“Kate knows the rich history and the expectations of the USWNT,” Cone said. “She has a great knowledge of the international women's game and how it continues to evolve. She is an excellent collaborative leader who has the skills to manage this high-pressure, competitive environment. She will be able to step in and hit the ground running as we have Olympic qualifying in just a few months.”
Stewart has 30 years of experience as a player and in technical roles for clubs in the Netherlands and United States. Stewart spent 18 seasons in the Netherlands and earned 101 caps as a midfielder for the U.S. Men’s National Team. He was voted the U.S. Soccer Male Player of the Year in 2001 and was inducted into the National Soccer Hall of Fame in 2011.
Markgraf represented the United States 201 times during a 12-year international career, helping the USA win the historic 1999 FIFA Women’s World Cup as well as gold medals at the 2004 and 2008 Olympic Games. A co-captain for the USWNT, she also played professionally both domestically and abroad, including in the WUSA for the Boston Breakers and the WPS with Chicago Red Stars. She was a captain on every team on which she played.
After retiring from professional soccer, Markgraf went into the academic world. She holds two graduate degrees: a Master’s in Kinesiology and a Master’s in Educational Psychology from the University of Wisconsin-Milwaukee. Her research on elite athletes and the influence of Grit, a psychological metric predictive of success in elite domains, was the first of its kind and was published, with her as the co-author with her advisor, in the top Sport Psychology Academic Journal, the Journal of American Sport Psychology. In addition to her work for ESPN and NBC Sports as a soccer analyst, she served as a counselor charged with the development and management of the Student Employment Program at Cardinal Stritch University, which entailed overseeing more than 200 students and more than 30 supervisors.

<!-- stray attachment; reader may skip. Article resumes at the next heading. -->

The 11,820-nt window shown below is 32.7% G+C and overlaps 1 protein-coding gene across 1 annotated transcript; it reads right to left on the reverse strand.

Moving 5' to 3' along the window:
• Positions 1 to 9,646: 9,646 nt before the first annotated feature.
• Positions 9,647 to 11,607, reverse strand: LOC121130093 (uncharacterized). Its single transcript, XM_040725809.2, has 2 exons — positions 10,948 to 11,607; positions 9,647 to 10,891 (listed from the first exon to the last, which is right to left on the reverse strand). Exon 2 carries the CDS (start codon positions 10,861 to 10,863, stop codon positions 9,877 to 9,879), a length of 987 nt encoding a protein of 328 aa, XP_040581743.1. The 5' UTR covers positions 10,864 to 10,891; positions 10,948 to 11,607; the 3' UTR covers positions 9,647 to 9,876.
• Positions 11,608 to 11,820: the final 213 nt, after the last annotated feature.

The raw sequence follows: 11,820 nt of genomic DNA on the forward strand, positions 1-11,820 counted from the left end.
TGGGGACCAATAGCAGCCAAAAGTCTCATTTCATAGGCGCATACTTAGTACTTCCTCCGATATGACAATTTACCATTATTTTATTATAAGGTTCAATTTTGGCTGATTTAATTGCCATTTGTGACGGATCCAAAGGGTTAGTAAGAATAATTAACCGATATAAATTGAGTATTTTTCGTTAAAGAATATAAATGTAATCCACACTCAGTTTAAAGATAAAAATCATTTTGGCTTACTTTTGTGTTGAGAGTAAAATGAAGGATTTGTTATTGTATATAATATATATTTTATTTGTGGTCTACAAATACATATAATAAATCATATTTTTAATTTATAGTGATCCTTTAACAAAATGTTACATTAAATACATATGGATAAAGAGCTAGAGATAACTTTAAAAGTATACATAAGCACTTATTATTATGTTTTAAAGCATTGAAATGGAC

In addition, Markgraf has served as a volunteer assistant coach with four Division I college programs, at Marquette, Harvard, Texas and with her alma mater at Notre Dame. She also coached youth soccer in the Milwaukee area for five years.